Surface Water Sources in Tumwater

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Surface Waters

The City of Tumwater is fortunate to have an abundance of fresh water within its jurisdiction. Most of Tumwater’s surface waters fall within the Deschutes Watershed. From the Deschutes River and Percival Creek to Barnes and Trosper Lakes, Tumwater’s surface waters provide local beauty, habitat for wildlife and recreation opportunities for people. 

The largest flowing water body in Thurston County, the Deschutes River, ends its journey through the county by flowing through Tumwater. The Deschutes flows through Pioneer Park at Henderson Blvd., through the Tumwater Valley Municipal Golf Course, over Tumwater Falls and glides by Tumwater Historical Park. It then empties into the Capitol Lake basins at the base of Budd Inlet.

The Deschutes River provides habitat for many fish and animal species, including the Chinook salmon run managed by Washington Dept. of Fish and Wildlife. The numerous parks along the river provide ideal walking and picnic sites. A favorite summertime activity for Tumwater residents is rafting down the Deschutes River from Pioneer Park.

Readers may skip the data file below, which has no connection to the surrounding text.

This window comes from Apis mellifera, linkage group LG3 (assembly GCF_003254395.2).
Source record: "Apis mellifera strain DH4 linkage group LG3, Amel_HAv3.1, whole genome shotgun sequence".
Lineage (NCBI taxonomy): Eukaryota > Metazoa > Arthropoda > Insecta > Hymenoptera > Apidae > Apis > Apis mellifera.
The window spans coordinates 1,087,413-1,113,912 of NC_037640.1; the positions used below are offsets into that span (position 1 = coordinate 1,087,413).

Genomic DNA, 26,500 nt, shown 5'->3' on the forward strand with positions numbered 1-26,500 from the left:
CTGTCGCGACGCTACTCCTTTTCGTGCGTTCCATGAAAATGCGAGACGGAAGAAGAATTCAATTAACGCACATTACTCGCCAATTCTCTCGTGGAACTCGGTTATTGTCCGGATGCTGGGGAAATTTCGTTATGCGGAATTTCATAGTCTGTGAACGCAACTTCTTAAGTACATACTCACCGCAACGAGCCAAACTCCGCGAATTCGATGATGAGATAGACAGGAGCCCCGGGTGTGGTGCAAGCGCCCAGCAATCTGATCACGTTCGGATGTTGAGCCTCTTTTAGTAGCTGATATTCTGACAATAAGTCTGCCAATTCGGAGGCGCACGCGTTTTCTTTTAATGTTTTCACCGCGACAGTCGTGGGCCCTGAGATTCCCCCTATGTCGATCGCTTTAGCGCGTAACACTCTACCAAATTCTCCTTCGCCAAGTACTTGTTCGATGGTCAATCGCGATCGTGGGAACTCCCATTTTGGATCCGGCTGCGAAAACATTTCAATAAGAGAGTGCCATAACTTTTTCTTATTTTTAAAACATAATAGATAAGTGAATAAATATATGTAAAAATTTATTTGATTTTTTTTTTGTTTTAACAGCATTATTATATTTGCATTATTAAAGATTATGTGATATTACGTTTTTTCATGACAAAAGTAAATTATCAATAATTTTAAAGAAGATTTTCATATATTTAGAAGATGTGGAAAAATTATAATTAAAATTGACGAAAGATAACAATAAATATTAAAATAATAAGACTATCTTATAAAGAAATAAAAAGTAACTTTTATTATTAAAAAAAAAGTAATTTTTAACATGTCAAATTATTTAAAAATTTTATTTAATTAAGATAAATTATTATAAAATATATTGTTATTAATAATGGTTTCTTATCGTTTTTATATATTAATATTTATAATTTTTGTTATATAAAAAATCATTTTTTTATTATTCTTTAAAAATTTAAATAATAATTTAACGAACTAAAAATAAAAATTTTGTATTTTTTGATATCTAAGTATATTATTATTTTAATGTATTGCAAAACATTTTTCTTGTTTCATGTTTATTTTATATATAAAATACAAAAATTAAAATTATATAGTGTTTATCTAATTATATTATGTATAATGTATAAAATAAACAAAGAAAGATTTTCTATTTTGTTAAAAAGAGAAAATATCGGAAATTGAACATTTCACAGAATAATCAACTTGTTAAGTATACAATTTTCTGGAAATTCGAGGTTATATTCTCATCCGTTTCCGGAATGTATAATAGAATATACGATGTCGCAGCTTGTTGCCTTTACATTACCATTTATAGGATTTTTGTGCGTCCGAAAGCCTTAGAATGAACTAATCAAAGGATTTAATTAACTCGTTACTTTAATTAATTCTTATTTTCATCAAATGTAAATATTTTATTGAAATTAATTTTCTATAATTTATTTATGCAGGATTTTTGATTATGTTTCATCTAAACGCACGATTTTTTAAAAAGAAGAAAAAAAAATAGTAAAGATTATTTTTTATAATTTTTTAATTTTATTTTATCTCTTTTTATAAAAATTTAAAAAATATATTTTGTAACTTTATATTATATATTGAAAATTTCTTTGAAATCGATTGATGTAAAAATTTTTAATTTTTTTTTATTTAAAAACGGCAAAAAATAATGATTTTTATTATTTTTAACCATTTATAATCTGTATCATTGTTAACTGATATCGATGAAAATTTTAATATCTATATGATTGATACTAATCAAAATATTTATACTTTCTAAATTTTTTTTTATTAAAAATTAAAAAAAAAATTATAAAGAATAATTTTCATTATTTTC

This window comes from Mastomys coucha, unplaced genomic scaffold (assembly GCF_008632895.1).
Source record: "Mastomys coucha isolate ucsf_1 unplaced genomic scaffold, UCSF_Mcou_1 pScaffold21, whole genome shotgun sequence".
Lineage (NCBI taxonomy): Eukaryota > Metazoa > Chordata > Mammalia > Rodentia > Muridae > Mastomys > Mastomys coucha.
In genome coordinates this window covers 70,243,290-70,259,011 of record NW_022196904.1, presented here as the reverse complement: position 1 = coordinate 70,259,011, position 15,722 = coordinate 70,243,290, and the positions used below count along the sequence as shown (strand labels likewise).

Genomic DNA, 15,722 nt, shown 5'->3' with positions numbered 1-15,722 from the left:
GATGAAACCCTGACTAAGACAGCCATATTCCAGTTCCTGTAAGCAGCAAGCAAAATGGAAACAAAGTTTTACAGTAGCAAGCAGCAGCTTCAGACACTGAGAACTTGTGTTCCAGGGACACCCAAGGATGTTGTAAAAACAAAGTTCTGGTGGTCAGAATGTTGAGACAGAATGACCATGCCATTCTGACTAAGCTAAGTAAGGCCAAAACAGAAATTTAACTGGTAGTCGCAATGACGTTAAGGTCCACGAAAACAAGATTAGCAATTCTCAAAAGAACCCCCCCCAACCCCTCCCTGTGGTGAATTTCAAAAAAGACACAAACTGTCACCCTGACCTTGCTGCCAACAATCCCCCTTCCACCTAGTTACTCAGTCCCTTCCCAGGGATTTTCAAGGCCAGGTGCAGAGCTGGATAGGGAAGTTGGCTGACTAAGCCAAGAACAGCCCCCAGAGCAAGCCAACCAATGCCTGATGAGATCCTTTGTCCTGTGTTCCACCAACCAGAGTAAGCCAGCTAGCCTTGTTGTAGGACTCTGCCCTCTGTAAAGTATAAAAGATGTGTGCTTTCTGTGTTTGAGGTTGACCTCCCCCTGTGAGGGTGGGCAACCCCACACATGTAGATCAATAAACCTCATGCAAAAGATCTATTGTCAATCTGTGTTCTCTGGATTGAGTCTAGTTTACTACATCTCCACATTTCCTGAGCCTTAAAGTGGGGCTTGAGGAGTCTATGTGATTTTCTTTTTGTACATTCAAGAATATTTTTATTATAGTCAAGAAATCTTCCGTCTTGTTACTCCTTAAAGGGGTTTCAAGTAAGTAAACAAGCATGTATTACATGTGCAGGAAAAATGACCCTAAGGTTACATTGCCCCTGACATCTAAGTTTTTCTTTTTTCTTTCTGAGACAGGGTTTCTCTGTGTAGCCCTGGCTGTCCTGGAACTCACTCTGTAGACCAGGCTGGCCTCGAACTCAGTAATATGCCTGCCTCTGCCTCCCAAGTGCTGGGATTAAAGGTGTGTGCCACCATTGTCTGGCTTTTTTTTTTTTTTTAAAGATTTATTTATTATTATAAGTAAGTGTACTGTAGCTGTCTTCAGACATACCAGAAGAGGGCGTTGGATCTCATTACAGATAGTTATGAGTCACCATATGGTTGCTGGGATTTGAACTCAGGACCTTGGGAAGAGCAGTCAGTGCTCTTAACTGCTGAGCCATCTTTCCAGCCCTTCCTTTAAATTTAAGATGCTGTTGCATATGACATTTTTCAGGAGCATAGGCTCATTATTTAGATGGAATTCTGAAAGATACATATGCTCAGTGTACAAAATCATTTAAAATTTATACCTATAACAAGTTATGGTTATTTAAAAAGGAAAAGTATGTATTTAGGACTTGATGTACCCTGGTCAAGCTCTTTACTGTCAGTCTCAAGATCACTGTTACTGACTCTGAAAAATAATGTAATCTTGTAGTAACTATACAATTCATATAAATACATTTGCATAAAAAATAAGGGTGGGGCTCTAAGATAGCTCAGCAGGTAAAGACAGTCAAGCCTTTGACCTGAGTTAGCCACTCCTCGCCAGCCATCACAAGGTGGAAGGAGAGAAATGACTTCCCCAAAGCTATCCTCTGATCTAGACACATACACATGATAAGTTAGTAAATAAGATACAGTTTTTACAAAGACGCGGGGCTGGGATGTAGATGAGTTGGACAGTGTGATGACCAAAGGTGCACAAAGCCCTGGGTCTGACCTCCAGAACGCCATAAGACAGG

Percival Creek flows from Trosper Lake north through Tumwater. It emerges from the South Puget Sound Community College campus and flows on to Capitol Lake. In the southwestern portion of Tumwater, Fish Pond Creek flows toward Black Lake. This creek makes Tumwater a part of the Chehalis watershed, which ultimately empties into the Pacific Ocean at Grays Harbor.

The largest lacustrine water bodies in Tumwater, Trosper and Barnes Lakes, are located west of the Littlerock/2nd Avenue areas. Trosper Lake sits behind Tumwater Middle School and has an extensive wetland system surrounding it. Barnes Lake is mostly surrounded by residences. Local residents and City staff jointly manage that lake through the Barnes Lake Management District. 

City staff and volunteers work hard to keep Tumwater’s surface waters healthy. The City implements ongoing projects involving stormwater facility upgrades, water quality monitoring and habitat enhancement to keep Tumwater’s surface waters healthy. 

Check out our pages on the Deschutes River and Percival Creek for more detailed information on these important systems in our community.